Powerball winner still trying to liquidate ranch in occupied South Dakota, flee state

Citing a lack of use and hoping to flee the chemical toilet 2009 Powerball winner Neal Wanless has been struggling to sell a ranch northeast of Mato Paha in occupied western South Dakota. 

After taking home some $88 million Wanless bought the parcel on the banks of the polluted Belle Fourche River and even moved a thousand feral horses diverted from Bureau of Land Management pastures onto the sprawling property. Including some four thousand acres of leased BLM land it's now been reduced to a mere $37.5 million from the $41.5 million it was listed for in 2020. Wanless is selling the property after marrying a Canadian and spending much of his time between British Columbia and Arizona

In 2011 a fencing contractor sued tight-fisted, but self-proclaimed christian, Wanless for breach of contract. 

In 2013 a Meade County resident who lives near a ranch owned by Republican former South Dakota Attorney General Marty Jackley's family lied to the Farm Service Agency about livestock losses after a blizzard buried parts of western South Dakota then spent time in federal prison and paid civil penalties.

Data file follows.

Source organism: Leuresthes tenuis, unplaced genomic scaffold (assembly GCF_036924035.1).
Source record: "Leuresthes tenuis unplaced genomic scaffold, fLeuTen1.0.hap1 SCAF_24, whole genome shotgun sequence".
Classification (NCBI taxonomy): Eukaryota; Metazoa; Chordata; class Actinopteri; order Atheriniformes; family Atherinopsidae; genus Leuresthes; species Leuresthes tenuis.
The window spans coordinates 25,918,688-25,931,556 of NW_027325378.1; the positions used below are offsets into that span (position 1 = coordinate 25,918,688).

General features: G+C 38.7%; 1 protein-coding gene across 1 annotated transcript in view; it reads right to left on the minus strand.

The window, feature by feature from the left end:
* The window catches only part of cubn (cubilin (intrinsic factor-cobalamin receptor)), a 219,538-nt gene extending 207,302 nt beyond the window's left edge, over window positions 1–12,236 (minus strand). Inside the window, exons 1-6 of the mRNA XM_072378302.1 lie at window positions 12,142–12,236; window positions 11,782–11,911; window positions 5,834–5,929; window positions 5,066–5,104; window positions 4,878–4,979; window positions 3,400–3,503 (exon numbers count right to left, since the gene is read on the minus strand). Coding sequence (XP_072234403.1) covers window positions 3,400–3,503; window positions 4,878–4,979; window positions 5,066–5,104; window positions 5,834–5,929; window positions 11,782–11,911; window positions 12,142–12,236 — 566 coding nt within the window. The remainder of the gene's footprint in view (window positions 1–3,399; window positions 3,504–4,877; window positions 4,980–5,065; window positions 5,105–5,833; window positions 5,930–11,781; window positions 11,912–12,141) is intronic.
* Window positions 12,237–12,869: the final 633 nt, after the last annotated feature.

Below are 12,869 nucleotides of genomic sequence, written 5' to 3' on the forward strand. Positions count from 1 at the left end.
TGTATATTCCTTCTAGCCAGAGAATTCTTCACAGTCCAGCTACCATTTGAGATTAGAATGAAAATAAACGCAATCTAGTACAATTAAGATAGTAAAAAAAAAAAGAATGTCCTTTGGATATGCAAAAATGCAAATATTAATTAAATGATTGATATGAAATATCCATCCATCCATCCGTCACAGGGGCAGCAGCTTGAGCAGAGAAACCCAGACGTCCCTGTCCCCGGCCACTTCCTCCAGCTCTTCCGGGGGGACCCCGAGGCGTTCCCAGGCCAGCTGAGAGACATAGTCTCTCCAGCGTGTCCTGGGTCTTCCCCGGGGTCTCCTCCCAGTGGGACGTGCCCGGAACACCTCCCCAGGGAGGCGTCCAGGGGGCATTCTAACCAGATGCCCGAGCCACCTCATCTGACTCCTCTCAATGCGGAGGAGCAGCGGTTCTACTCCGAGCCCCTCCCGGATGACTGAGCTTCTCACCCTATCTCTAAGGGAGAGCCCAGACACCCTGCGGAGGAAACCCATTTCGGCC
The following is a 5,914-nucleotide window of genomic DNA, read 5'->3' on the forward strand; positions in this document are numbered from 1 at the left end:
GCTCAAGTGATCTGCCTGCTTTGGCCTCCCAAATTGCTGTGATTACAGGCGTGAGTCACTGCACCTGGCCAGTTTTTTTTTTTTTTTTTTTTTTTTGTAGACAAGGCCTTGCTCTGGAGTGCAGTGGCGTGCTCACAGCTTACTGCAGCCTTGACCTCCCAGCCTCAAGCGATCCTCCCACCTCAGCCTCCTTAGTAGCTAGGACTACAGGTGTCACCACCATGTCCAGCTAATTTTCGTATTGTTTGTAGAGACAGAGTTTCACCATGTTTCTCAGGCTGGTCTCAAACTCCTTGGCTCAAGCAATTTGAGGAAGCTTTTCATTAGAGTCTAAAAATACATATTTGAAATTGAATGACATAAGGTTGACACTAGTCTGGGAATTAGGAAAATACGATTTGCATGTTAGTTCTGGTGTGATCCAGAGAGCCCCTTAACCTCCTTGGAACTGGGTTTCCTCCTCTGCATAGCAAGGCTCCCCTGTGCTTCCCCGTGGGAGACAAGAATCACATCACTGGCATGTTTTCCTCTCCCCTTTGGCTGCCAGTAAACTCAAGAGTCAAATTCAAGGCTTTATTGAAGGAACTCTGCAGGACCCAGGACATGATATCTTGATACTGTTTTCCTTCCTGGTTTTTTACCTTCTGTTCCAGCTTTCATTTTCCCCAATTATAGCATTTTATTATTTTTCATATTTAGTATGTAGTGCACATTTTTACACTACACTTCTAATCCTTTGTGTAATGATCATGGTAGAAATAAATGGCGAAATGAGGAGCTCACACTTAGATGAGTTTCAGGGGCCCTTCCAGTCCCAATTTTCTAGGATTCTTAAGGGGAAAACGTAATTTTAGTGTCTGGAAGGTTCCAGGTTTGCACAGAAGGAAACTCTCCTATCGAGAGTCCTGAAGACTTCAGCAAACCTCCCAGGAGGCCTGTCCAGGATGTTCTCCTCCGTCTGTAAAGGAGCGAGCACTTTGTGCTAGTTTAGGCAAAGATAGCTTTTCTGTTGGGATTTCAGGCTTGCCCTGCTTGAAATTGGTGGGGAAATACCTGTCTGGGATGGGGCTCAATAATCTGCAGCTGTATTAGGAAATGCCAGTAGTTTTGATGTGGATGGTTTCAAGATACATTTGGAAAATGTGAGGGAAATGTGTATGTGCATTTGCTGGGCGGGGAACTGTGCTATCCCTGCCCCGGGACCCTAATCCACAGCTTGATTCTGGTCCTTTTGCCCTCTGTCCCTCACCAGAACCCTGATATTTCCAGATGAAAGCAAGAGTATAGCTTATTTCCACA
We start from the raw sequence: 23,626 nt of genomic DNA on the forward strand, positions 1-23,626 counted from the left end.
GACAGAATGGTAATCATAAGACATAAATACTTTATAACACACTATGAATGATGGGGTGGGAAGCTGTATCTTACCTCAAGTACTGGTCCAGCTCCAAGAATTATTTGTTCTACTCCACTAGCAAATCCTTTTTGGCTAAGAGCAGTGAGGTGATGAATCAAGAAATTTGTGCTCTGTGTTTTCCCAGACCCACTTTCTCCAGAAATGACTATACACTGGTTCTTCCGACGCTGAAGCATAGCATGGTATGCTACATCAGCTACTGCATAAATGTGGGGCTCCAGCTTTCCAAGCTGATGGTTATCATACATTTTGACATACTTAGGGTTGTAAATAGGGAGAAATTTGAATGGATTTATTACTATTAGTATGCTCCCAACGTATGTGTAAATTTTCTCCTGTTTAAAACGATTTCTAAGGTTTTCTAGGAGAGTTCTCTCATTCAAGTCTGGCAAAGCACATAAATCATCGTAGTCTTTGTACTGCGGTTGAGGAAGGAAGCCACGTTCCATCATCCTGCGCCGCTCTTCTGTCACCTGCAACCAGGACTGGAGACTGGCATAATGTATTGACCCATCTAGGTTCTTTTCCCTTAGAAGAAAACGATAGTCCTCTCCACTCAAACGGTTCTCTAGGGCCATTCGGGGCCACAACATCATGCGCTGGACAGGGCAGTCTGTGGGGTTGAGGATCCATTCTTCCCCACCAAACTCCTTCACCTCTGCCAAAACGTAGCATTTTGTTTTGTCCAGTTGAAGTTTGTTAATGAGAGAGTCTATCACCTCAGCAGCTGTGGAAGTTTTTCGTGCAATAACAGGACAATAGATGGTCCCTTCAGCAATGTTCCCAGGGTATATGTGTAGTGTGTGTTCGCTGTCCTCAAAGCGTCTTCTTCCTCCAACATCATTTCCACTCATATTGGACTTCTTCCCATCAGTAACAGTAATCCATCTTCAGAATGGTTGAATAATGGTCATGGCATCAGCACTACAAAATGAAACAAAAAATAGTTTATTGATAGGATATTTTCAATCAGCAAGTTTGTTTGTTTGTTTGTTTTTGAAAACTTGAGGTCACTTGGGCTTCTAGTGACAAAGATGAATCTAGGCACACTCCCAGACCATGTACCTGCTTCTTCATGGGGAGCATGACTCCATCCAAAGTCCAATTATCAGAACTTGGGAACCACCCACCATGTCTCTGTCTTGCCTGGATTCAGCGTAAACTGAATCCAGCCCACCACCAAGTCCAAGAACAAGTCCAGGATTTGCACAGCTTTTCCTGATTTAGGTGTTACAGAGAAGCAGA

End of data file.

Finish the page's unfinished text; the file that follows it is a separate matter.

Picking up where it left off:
As part of President Joe Biden's America the Beautiful Initiative BLM recently purchased about twenty acres of an old mining claim on unceded Lakota ground just outside the Deadwood city limits. 

Today feral horses and burros on public lands number nearly 100,000 or about four times what the landscape can sustain without damaging habitat. In Colorado, Wyoming, New Mexico and seven other states the BLM adopts out, seeks private pastures for, and feeds the horses. 

$20 says every well on Wanless’ Bismarck Ranch is contaminated with nitrates and heavy metal oxides. Nearly a century of residue from the Black Hills Mining District affects millions of cubic yards of riparian habitat all the way to the Gulf of Mexico. Although the Oahe Dam was completed in 1962 sequestering most of the silt the soils of the Belle Fourche and Cheyenne Rivers are inculcated with arsenic at levels that have killed cattle.

Endangered pallid sturgeon, paddlefish, catfish and most other organisms cope with lethal levels of mercury throughout the South Dakota portion of the Missouri River.

No doubt South Dakota’s regressive property tax factored into Mr. Wanless’ choice to sell. A bill that would decrease that tax failed in the last session of the state’s deranged legislature.

ip photo: a schoolhouse for white kids falls down near Mato Paha in western Meade County.

Learn more about the degradation of the Belle Fourche River watershed linked here.

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